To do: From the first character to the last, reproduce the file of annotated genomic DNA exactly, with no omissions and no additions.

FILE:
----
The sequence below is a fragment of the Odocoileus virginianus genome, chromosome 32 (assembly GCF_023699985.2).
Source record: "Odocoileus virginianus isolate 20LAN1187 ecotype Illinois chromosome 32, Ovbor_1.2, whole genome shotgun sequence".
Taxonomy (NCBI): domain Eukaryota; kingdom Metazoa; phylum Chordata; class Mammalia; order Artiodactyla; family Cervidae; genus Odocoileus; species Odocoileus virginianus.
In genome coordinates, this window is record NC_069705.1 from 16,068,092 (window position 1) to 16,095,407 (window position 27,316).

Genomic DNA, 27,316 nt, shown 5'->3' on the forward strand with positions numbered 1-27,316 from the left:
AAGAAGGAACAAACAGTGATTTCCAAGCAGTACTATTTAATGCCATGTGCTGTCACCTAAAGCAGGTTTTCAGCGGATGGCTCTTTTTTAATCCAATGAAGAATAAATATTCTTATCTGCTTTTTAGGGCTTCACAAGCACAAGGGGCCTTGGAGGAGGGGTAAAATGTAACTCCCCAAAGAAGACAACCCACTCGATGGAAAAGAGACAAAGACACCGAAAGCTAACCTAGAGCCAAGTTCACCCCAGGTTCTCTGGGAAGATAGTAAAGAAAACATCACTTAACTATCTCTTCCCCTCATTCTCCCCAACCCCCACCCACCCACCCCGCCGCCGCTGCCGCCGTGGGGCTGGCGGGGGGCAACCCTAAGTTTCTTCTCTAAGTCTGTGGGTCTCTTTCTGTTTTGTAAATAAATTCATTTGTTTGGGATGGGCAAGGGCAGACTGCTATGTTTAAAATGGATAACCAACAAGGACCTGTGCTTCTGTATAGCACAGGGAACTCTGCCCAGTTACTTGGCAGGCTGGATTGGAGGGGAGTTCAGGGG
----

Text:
The sequence below is a fragment of the Odocoileus virginianus genome, chromosome 32 (assembly GCF_023699985.2).
Source record: "Odocoileus virginianus isolate 20LAN1187 ecotype Illinois chromosome 32, Ovbor_1.2, whole genome shotgun sequence".
Taxonomy (NCBI): domain Eukaryota; kingdom Metazoa; phylum Chordata; class Mammalia; order Artiodactyla; family Cervidae; genus Odocoileus; species Odocoileus virginianus.
In genome coordinates, this window is record NC_069705.1 from 16,068,092 (window position 1) to 16,095,407 (window position 27,316).

Genomic DNA, 27,316 nt, shown 5'->3' on the forward strand with positions numbered 1-27,316 from the left:
AAGAAGGAACAAACAGTGATTTCCAAGCAGTACTATTTAATGCCATGTGCTGTCACCTAAAGCAGGTTTTCAGCGGATGGCTCTTTTTTAATCCAATGAAGAATAAATATTCTTATCTGCTTTTTAGGGCTTCACAAGCACAAGGGGCCTTGGAGGAGGGGTAAAATGTAACTCCCCAAAGAAGACAACCCACTCGATGGAAAAGAGACAAAGACACCGAAAGCTAACCTAGAGCCAAGTTCACCCCAGGTTCTCTGGGAAGATAGTAAAGAAAACATCACTTAACTATCTCTTCCCCTCATTCTCCCCAACCCCCACCCACCCACCCCGCCGCCGCTGCCGCCGTGGGGCTGGCGGGGGGCAACCCTAAGTTTCTTCTCTAAGTCTGTGGGTCTCTTTCTGTTTTGTAAATAAATTCATTTGTTTGGGATGGGCAAGGGCAGACTGCTATGTTTAAAATGGATAACCAACAAGGACCTGTGCTTCTGTATAGCACAGGGAACTCTGCCCAGTTACTTGGCAGGCTGGATTGGAGGGGAGTTCAGGGG